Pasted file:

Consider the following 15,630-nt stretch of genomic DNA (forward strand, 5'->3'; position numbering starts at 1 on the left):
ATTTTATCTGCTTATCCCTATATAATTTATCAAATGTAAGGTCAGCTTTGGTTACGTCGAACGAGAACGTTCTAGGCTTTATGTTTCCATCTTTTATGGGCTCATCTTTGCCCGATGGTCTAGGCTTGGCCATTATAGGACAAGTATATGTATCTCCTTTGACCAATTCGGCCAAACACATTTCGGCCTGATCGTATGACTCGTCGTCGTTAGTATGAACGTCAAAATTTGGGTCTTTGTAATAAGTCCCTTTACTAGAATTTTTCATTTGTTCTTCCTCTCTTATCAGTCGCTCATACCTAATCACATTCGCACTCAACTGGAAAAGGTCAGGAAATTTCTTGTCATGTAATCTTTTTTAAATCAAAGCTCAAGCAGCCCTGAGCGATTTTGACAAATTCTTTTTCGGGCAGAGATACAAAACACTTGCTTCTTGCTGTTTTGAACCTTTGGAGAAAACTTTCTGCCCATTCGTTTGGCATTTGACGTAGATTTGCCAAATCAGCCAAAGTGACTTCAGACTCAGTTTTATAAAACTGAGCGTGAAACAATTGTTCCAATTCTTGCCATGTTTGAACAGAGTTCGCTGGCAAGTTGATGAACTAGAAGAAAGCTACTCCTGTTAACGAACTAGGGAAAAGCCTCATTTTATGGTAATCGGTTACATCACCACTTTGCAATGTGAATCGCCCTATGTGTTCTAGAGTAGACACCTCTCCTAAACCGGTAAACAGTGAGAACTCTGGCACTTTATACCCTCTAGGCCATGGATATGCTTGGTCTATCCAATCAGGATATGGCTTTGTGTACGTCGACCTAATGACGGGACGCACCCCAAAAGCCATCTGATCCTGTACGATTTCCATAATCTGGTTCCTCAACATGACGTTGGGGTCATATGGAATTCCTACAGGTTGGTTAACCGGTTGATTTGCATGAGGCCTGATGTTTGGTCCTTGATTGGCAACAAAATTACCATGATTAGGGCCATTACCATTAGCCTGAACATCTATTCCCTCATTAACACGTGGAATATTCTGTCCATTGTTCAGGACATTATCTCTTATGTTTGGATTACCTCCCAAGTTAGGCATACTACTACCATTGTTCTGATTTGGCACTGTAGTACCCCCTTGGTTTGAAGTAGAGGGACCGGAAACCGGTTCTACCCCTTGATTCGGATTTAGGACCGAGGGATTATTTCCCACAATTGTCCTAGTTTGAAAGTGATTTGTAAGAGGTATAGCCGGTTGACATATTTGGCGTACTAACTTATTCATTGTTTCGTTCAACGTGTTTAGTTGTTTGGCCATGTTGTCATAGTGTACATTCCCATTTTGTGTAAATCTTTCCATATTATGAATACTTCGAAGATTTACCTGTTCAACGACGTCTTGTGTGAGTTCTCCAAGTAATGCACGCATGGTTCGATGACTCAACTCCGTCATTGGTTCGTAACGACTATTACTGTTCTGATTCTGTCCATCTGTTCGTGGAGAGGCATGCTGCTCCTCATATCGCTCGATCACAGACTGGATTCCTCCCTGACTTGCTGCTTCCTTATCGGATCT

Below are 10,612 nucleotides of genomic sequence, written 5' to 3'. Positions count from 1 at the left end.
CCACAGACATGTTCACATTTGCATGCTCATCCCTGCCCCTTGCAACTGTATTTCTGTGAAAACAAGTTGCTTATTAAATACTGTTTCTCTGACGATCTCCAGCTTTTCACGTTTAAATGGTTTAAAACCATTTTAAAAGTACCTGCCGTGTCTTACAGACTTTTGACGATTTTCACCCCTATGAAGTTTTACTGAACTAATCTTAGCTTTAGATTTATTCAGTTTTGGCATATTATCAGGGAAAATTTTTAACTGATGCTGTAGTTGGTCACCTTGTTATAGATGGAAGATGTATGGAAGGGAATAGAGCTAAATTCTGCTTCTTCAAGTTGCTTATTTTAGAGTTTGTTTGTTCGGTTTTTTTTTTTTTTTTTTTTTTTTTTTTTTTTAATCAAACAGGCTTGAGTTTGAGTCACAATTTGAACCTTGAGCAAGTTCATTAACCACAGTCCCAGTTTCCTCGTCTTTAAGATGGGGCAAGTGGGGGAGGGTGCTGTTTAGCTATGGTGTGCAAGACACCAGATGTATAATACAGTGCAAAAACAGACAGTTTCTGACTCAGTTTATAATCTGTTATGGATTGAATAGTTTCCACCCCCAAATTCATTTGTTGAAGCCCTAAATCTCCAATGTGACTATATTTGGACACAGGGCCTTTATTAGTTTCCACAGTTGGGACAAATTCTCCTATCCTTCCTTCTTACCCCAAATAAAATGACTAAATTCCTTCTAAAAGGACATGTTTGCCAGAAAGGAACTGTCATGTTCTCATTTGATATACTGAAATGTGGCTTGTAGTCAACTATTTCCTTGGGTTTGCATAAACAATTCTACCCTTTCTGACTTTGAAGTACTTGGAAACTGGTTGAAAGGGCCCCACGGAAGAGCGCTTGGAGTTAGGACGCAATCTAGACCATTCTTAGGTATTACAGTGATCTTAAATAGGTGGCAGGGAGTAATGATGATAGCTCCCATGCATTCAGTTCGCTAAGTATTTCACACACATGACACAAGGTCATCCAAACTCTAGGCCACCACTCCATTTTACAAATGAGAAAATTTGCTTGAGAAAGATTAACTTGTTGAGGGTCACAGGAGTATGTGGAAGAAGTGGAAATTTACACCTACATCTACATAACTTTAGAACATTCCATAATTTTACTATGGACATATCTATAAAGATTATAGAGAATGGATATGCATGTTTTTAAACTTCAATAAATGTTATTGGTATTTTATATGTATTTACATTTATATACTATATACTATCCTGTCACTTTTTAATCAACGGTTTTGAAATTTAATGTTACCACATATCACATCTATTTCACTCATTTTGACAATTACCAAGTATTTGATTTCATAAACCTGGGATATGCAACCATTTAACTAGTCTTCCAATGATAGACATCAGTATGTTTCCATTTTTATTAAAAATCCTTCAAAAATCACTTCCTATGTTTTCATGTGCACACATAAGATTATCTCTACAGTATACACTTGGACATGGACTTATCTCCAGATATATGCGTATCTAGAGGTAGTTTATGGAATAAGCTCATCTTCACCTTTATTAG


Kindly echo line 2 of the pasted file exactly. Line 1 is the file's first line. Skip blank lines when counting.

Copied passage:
ATTTTATCTGCTTATCCCTATATAATTTATCAAATGTAAGGTCAGCTTTGGTTACGTCGAACGAGAACGTTCTAGGCTTTATGTTTCCATCTTTTATGGGCTCATCTTTGCCCGATGGTCTAGGCTTGGCCATTATAGGACAAGTATATGTATCTCCTTTGACCAATTCGGCCAAACACATTTCGGCCTGATCGTATGACTCGTCGTCGTTAGTATGAACGTCAAAATTTGGGTCTTTGTAATAAGTCCCTTTACTAGAATTTTTCATTTGTTCTTCCTCTCTTATCAGTCGCTCATACCTAATCACATTCGCACTCAACTGGAAAAGGTCAGGAAATTTCTTGTCATGTAATCTTTTTTAAATCAAAGCTCAAGCAGCCCTGAGCGATTTTGACAAATTCTTTTTCGGGCAGAGATACAAAACACTTGCTTCTTGCTGTTTTGAACCTTTGGAGAAAACTTTCTGCCCATTCGTTTGGCATTTGACGTAGATTTGCCAAATCAGCCAAAGTGACTTCAGACTCAGTTTTATAAAACTGAGCGTGAAACAATTGTTCCAATTCTTGCCATGTTTGAACAGAGTTCGCTGGCAAGTTGATGAACTAGAAGAAAGCTACTCCTGTTAACGAACTAGGGAAAAGCCTCATTTTATGGTAATCGGTTACATCACCACTTTGCAATGTGAATCGCCCTATGTGTTCTAGAGTAGACACCTCTCCTAAACCGGTAAACAGTGAGAACTCTGGCACTTTATACCCTCTAGGCCATGGATATGCTTGGTCTATCCAATCAGGATATGGCTTTGTGTACGTCGACCTAATGACGGGACGCACCCCAAAAGCCATCTGATCCTGTACGATTTCCATAATCTGGTTCCTCAACATGACGTTGGGGTCATATGGAATTCCTACAGGTTGGTTAACCGGTTGATTTGCATGAGGCCTGATGTTTGGTCCTTGATTGGCAACAAAATTACCATGATTAGGGCCATTACCATTAGCCTGAACATCTATTCCCTCATTAACACGTGGAATATTCTGTCCATTGTTCAGGACATTATCTCTTATGTTTGGATTACCTCCCAAGTTAGGCATACTACTACCATTGTTCTGATTTGGCACTGTAGTACCCCCTTGGTTTGAAGTAGAGGGACCGGAAACCGGTTCTACCCCTTGATTCGGATTTAGGACCGAGGGATTATTTCCCACAATTGTCCTAGTTTGAAAGTGATTTGTAAGAGGTATAGCCGGTTGACATATTTGGCGTACTAACTTATTCATTGTTTCGTTCAACGTGTTTAGTTGTTTGGCCATGTTGTCATAGTGTACATTCCCATTTTGTGTAAATCTTTCCATATTATGAATACTTCGAAGATTTACCTGTTCAACGACGTCTTGTGTGAGTTCTCCAAGTAATGCACGCATGGTTCGATGACTCAACTCCGTCATTGGTTCGTAACGACTATTACTGTTCTGATTCTGTCCATCTGTTCGTGGAGAGGCATGCTGCTCCTCATATCGCTCGATCACAGACTGGATTCCTCCCTGACTTGCTGCTTCCTTATCGGATCT